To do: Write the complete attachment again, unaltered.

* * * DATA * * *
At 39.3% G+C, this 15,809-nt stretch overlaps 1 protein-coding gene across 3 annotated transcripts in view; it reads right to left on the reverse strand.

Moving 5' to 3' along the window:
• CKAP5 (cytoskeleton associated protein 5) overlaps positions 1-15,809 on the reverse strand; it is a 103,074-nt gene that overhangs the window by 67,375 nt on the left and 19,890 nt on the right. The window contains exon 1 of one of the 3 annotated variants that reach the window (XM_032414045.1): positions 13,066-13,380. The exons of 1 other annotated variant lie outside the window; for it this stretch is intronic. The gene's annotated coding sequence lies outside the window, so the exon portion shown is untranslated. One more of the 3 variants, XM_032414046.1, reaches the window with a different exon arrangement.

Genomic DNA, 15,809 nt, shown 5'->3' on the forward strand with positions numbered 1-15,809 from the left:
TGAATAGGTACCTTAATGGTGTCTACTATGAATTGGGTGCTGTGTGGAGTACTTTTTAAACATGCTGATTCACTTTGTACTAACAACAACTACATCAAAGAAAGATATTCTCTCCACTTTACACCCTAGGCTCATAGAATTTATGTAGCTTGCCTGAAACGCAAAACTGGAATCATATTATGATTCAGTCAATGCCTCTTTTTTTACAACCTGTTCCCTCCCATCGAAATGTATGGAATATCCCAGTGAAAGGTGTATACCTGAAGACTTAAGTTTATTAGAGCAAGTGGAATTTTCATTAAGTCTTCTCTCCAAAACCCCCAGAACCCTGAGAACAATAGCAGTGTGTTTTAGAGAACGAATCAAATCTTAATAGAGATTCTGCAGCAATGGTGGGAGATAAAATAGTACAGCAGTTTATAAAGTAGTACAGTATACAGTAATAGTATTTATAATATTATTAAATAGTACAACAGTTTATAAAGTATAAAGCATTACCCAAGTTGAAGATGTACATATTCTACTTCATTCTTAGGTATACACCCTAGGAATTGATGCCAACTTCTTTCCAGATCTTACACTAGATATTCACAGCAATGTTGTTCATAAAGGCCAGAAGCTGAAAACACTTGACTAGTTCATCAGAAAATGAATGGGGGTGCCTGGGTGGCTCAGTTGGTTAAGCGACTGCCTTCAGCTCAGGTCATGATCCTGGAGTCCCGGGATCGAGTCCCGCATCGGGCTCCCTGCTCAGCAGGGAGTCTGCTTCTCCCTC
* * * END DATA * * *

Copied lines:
At 39.3% G+C, this 15,809-nt stretch overlaps 1 protein-coding gene across 3 annotated transcripts in view; it reads right to left on the reverse strand.

Moving 5' to 3' along the window:
• CKAP5 (cytoskeleton associated protein 5) overlaps positions 1-15,809 on the reverse strand; it is a 103,074-nt gene that overhangs the window by 67,375 nt on the left and 19,890 nt on the right. The window contains exon 1 of one of the 3 annotated variants that reach the window (XM_032414045.1): positions 13,066-13,380. The exons of 1 other annotated variant lie outside the window; for it this stretch is intronic. The gene's annotated coding sequence lies outside the window, so the exon portion shown is untranslated. One more of the 3 variants, XM_032414046.1, reaches the window with a different exon arrangement.

Genomic DNA, 15,809 nt, shown 5'->3' on the forward strand with positions numbered 1-15,809 from the left:
TGAATAGGTACCTTAATGGTGTCTACTATGAATTGGGTGCTGTGTGGAGTACTTTTTAAACATGCTGATTCACTTTGTACTAACAACAACTACATCAAAGAAAGATATTCTCTCCACTTTACACCCTAGGCTCATAGAATTTATGTAGCTTGCCTGAAACGCAAAACTGGAATCATATTATGATTCAGTCAATGCCTCTTTTTTTACAACCTGTTCCCTCCCATCGAAATGTATGGAATATCCCAGTGAAAGGTGTATACCTGAAGACTTAAGTTTATTAGAGCAAGTGGAATTTTCATTAAGTCTTCTCTCCAAAACCCCCAGAACCCTGAGAACAATAGCAGTGTGTTTTAGAGAACGAATCAAATCTTAATAGAGATTCTGCAGCAATGGTGGGAGATAAAATAGTACAGCAGTTTATAAAGTAGTACAGTATACAGTAATAGTATTTATAATATTATTAAATAGTACAACAGTTTATAAAGTATAAAGCATTACCCAAGTTGAAGATGTACATATTCTACTTCATTCTTAGGTATACACCCTAGGAATTGATGCCAACTTCTTTCCAGATCTTACACTAGATATTCACAGCAATGTTGTTCATAAAGGCCAGAAGCTGAAAACACTTGACTAGTTCATCAGAAAATGAATGGGGGTGCCTGGGTGGCTCAGTTGGTTAAGCGACTGCCTTCAGCTCAGGTCATGATCCTGGAGTCCCGGGATCGAGTCCCGCATCGGGCTCCCTGCTCAGCAGGGAGTCTGCTTCTCCCTC